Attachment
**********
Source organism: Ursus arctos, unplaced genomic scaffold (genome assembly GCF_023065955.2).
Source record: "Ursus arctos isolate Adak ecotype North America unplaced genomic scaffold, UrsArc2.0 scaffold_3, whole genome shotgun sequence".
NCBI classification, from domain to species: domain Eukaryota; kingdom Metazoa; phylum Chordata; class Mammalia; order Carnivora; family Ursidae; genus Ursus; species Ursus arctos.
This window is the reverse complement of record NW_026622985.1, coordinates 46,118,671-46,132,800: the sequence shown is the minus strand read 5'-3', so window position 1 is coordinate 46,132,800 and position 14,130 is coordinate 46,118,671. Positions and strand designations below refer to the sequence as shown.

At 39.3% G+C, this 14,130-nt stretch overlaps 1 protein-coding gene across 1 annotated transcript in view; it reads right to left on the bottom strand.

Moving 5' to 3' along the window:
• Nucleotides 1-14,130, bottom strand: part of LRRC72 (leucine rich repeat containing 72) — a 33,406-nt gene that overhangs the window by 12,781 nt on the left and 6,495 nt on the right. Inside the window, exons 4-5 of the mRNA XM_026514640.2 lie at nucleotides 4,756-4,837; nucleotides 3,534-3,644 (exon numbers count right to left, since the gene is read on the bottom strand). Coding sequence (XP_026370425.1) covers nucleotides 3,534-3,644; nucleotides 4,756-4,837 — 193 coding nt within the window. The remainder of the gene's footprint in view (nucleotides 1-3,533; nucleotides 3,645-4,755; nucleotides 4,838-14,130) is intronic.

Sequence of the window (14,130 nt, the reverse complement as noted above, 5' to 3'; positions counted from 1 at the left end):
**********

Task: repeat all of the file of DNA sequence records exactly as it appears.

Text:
Source organism: Ursus arctos, unplaced genomic scaffold (genome assembly GCF_023065955.2).
Source record: "Ursus arctos isolate Adak ecotype North America unplaced genomic scaffold, UrsArc2.0 scaffold_3, whole genome shotgun sequence".
NCBI classification, from domain to species: domain Eukaryota; kingdom Metazoa; phylum Chordata; class Mammalia; order Carnivora; family Ursidae; genus Ursus; species Ursus arctos.
This window is the reverse complement of record NW_026622985.1, coordinates 46,118,671-46,132,800: the sequence shown is the minus strand read 5'-3', so window position 1 is coordinate 46,132,800 and position 14,130 is coordinate 46,118,671. Positions and strand designations below refer to the sequence as shown.

At 39.3% G+C, this 14,130-nt stretch overlaps 1 protein-coding gene across 1 annotated transcript in view; it reads right to left on the bottom strand.

Moving 5' to 3' along the window:
• Nucleotides 1-14,130, bottom strand: part of LRRC72 (leucine rich repeat containing 72) — a 33,406-nt gene that overhangs the window by 12,781 nt on the left and 6,495 nt on the right. Inside the window, exons 4-5 of the mRNA XM_026514640.2 lie at nucleotides 4,756-4,837; nucleotides 3,534-3,644 (exon numbers count right to left, since the gene is read on the bottom strand). Coding sequence (XP_026370425.1) covers nucleotides 3,534-3,644; nucleotides 4,756-4,837 — 193 coding nt within the window. The remainder of the gene's footprint in view (nucleotides 1-3,533; nucleotides 3,645-4,755; nucleotides 4,838-14,130) is intronic.

Sequence of the window (14,130 nt, the reverse complement as noted above, 5' to 3'; positions counted from 1 at the left end):